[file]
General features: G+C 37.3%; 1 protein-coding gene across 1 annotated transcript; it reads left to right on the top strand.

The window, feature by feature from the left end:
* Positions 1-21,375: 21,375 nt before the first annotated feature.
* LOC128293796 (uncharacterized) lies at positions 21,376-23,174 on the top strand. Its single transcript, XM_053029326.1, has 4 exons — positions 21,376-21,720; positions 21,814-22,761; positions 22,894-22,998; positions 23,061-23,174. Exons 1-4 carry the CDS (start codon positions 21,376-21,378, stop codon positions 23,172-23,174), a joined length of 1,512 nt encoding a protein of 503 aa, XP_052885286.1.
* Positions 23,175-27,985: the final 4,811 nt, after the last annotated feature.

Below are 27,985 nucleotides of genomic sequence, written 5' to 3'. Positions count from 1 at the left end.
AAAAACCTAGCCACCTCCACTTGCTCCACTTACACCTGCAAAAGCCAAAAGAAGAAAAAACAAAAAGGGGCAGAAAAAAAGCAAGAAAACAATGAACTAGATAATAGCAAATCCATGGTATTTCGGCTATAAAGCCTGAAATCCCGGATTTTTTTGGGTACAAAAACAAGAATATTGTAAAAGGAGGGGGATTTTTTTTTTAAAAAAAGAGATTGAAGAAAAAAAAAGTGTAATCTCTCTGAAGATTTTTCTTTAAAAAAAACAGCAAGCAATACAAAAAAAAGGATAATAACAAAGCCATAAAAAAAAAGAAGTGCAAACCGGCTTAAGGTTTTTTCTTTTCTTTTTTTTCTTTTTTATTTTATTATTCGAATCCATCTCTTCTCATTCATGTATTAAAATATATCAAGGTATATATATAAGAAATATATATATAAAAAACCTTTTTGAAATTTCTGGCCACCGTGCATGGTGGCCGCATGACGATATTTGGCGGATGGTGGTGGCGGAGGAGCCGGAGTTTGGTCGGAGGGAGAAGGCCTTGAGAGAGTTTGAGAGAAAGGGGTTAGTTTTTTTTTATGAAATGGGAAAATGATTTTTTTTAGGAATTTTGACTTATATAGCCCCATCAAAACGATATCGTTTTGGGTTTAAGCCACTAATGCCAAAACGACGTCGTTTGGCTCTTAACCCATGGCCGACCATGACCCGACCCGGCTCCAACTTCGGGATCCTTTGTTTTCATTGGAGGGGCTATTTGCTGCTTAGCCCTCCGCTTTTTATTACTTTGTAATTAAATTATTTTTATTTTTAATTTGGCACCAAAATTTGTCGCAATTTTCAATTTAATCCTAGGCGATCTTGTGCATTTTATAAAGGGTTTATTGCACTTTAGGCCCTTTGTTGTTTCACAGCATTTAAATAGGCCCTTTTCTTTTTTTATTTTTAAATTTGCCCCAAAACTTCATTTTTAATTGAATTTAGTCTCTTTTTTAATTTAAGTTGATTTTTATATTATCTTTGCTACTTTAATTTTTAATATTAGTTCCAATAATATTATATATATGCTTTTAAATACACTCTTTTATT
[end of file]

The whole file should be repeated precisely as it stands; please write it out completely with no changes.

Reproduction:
General features: G+C 37.3%; 1 protein-coding gene across 1 annotated transcript; it reads left to right on the top strand.

The window, feature by feature from the left end:
* Positions 1-21,375: 21,375 nt before the first annotated feature.
* LOC128293796 (uncharacterized) lies at positions 21,376-23,174 on the top strand. Its single transcript, XM_053029326.1, has 4 exons — positions 21,376-21,720; positions 21,814-22,761; positions 22,894-22,998; positions 23,061-23,174. Exons 1-4 carry the CDS (start codon positions 21,376-21,378, stop codon positions 23,172-23,174), a joined length of 1,512 nt encoding a protein of 503 aa, XP_052885286.1.
* Positions 23,175-27,985: the final 4,811 nt, after the last annotated feature.

Below are 27,985 nucleotides of genomic sequence, written 5' to 3'. Positions count from 1 at the left end.
AAAAACCTAGCCACCTCCACTTGCTCCACTTACACCTGCAAAAGCCAAAAGAAGAAAAAACAAAAAGGGGCAGAAAAAAAGCAAGAAAACAATGAACTAGATAATAGCAAATCCATGGTATTTCGGCTATAAAGCCTGAAATCCCGGATTTTTTTGGGTACAAAAACAAGAATATTGTAAAAGGAGGGGGATTTTTTTTTTAAAAAAAGAGATTGAAGAAAAAAAAAGTGTAATCTCTCTGAAGATTTTTCTTTAAAAAAAACAGCAAGCAATACAAAAAAAAGGATAATAACAAAGCCATAAAAAAAAAGAAGTGCAAACCGGCTTAAGGTTTTTTCTTTTCTTTTTTTTCTTTTTTATTTTATTATTCGAATCCATCTCTTCTCATTCATGTATTAAAATATATCAAGGTATATATATAAGAAATATATATATAAAAAACCTTTTTGAAATTTCTGGCCACCGTGCATGGTGGCCGCATGACGATATTTGGCGGATGGTGGTGGCGGAGGAGCCGGAGTTTGGTCGGAGGGAGAAGGCCTTGAGAGAGTTTGAGAGAAAGGGGTTAGTTTTTTTTTATGAAATGGGAAAATGATTTTTTTTAGGAATTTTGACTTATATAGCCCCATCAAAACGATATCGTTTTGGGTTTAAGCCACTAATGCCAAAACGACGTCGTTTGGCTCTTAACCCATGGCCGACCATGACCCGACCCGGCTCCAACTTCGGGATCCTTTGTTTTCATTGGAGGGGCTATTTGCTGCTTAGCCCTCCGCTTTTTATTACTTTGTAATTAAATTATTTTTATTTTTAATTTGGCACCAAAATTTGTCGCAATTTTCAATTTAATCCTAGGCGATCTTGTGCATTTTATAAAGGGTTTATTGCACTTTAGGCCCTTTGTTGTTTCACAGCATTTAAATAGGCCCTTTTCTTTTTTTATTTTTAAATTTGCCCCAAAACTTCATTTTTAATTGAATTTAGTCTCTTTTTTAATTTAAGTTGATTTTTATATTATCTTTGCTACTTTAATTTTTAATATTAGTTCCAATAATATTATATATATGCTTTTAAATACACTCTTTTATT